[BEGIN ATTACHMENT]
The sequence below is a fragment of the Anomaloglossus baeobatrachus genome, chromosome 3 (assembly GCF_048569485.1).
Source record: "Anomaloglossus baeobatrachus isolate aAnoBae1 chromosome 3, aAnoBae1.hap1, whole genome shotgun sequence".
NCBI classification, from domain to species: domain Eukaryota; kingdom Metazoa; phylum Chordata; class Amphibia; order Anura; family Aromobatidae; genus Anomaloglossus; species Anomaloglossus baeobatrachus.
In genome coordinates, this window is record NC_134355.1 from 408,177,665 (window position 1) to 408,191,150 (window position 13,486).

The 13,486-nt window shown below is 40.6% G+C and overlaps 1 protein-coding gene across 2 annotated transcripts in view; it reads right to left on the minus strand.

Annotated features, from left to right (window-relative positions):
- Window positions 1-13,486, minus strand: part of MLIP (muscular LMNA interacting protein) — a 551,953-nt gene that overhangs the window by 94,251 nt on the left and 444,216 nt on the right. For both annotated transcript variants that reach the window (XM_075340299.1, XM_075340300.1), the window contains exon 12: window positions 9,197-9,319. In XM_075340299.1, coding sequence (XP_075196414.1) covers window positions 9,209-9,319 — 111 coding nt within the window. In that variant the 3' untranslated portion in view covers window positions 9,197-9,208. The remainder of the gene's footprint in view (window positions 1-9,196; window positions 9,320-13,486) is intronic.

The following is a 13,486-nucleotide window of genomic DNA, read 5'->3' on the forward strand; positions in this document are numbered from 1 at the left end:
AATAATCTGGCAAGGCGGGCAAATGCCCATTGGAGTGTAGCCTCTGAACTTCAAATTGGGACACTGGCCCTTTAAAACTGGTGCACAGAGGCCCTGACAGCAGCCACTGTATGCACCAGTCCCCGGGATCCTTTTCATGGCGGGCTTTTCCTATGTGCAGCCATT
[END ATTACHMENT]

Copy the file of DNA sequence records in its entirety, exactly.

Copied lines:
The sequence below is a fragment of the Anomaloglossus baeobatrachus genome, chromosome 3 (assembly GCF_048569485.1).
Source record: "Anomaloglossus baeobatrachus isolate aAnoBae1 chromosome 3, aAnoBae1.hap1, whole genome shotgun sequence".
NCBI classification, from domain to species: domain Eukaryota; kingdom Metazoa; phylum Chordata; class Amphibia; order Anura; family Aromobatidae; genus Anomaloglossus; species Anomaloglossus baeobatrachus.
In genome coordinates, this window is record NC_134355.1 from 408,177,665 (window position 1) to 408,191,150 (window position 13,486).

The 13,486-nt window shown below is 40.6% G+C and overlaps 1 protein-coding gene across 2 annotated transcripts in view; it reads right to left on the minus strand.

Annotated features, from left to right (window-relative positions):
- Window positions 1-13,486, minus strand: part of MLIP (muscular LMNA interacting protein) — a 551,953-nt gene that overhangs the window by 94,251 nt on the left and 444,216 nt on the right. For both annotated transcript variants that reach the window (XM_075340299.1, XM_075340300.1), the window contains exon 12: window positions 9,197-9,319. In XM_075340299.1, coding sequence (XP_075196414.1) covers window positions 9,209-9,319 — 111 coding nt within the window. In that variant the 3' untranslated portion in view covers window positions 9,197-9,208. The remainder of the gene's footprint in view (window positions 1-9,196; window positions 9,320-13,486) is intronic.

The following is a 13,486-nucleotide window of genomic DNA, read 5'->3' on the forward strand; positions in this document are numbered from 1 at the left end:
AATAATCTGGCAAGGCGGGCAAATGCCCATTGGAGTGTAGCCTCTGAACTTCAAATTGGGACACTGGCCCTTTAAAACTGGTGCACAGAGGCCCTGACAGCAGCCACTGTATGCACCAGTCCCCGGGATCCTTTTCATGGCGGGCTTTTCCTATGTGCAGCCATT